Developing information architecture through records management classification techniques

Christopher Milne

Research output: Research - peer-reviewArticle

  • 3 Citations

Abstract

Purpose – This work aims to draw attention to information retrieval philosophies and techniques allied to the records management profession, advocating a wider professional consideration of a functional approach to information management, in this instance in the development of information architecture. Design/methodology/approach – The paper draws from a hypothesis originally presented by the author that advocated a viewpoint whereby the application of records management techniques, traditionally applied to develop business classification schemes, was offered as an additional solution to organising information resources and services (within a university intranet), where earlier approaches, notably subject- and administrative-based arrangements, were found to be lacking. The hypothesis was tested via work-based action learning and is presented here as an extended case study. The paper also draws on evidence submitted to the Joint Information Systems Committee in support of the Abertay University's application for consideration for the JISC award for innovation in records and information management. Findings – The original hypothesis has been tested in the workplace. Information retrieval techniques, allied to records management (functional classification), were the main influence in the development of pre- and post-coordinate information retrieval systems to support a wider information architecture, where the subject approach was found to be lacking. Their use within the workplace has since been extended. Originality/value – The paper advocates that the development of information retrieval as a discipline should include a wider consideration of functional classification, as this alternative to the subject approach is largely ignored in mainstream IR works.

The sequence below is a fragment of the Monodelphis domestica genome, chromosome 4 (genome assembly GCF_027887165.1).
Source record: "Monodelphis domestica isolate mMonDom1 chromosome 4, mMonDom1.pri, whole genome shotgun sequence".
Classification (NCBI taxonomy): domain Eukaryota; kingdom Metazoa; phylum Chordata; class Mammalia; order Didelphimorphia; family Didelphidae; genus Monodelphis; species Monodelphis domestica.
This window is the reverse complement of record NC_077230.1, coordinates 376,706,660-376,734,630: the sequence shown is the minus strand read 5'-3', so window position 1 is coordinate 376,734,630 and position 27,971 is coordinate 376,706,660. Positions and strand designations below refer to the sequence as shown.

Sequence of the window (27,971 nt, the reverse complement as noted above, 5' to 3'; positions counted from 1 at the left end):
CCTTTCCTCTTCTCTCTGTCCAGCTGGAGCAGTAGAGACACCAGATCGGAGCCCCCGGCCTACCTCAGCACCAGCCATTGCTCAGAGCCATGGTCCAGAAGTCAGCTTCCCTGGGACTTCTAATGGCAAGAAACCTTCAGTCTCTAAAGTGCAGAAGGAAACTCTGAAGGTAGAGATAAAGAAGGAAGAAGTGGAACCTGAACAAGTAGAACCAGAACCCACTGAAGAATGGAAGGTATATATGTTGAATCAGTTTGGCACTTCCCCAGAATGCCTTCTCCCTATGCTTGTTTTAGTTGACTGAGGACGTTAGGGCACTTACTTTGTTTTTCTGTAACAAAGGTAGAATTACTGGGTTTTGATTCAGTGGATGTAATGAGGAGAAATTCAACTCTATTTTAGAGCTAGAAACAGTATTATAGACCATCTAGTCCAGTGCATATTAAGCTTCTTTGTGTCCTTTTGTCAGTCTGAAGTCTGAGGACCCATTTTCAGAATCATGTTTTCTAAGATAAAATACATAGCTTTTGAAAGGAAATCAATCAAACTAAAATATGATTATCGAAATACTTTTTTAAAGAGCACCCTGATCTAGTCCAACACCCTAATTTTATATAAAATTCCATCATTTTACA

LanguageEnglish
Pages366-386
Number of pages21
JournalAslib proceedings
Volume62
Issue number4-5
DOIs
StatePublished - 2010

Fingerprint

information retrieval
management
Records management
Information retrieval
information management
workplace
Information management
Intranet
information system
profession
innovation
university
methodology
resources
learning
evidence
Values
philosophy
Intranets
Information retrieval systems

Cite this

@article{5b6491a983244e5db4e7f9b684d9779f,
title = "Developing information architecture through records management classification techniques",
abstract = "Purpose – This work aims to draw attention to information retrieval philosophies and techniques allied to the records management profession, advocating a wider professional consideration of a functional approach to information management, in this instance in the development of information architecture. Design/methodology/approach – The paper draws from a hypothesis originally presented by the author that advocated a viewpoint whereby the application of records management techniques, traditionally applied to develop business classification schemes, was offered as an additional solution to organising information resources and services (within a university intranet), where earlier approaches, notably subject- and administrative-based arrangements, were found to be lacking. The hypothesis was tested via work-based action learning and is presented here as an extended case study. The paper also draws on evidence submitted to the Joint Information Systems Committee in support of the Abertay University's application for consideration for the JISC award for innovation in records and information management. Findings – The original hypothesis has been tested in the workplace. Information retrieval techniques, allied to records management (functional classification), were the main influence in the development of pre- and post-coordinate information retrieval systems to support a wider information architecture, where the subject approach was found to be lacking. Their use within the workplace has since been extended. Originality/value – The paper advocates that the development of information retrieval as a discipline should include a wider consideration of functional classification, as this alternative to the subject approach is largely ignored in mainstream IR works.",
author = "Christopher Milne",
year = "2010",
doi = "10.1108/00012531011074636",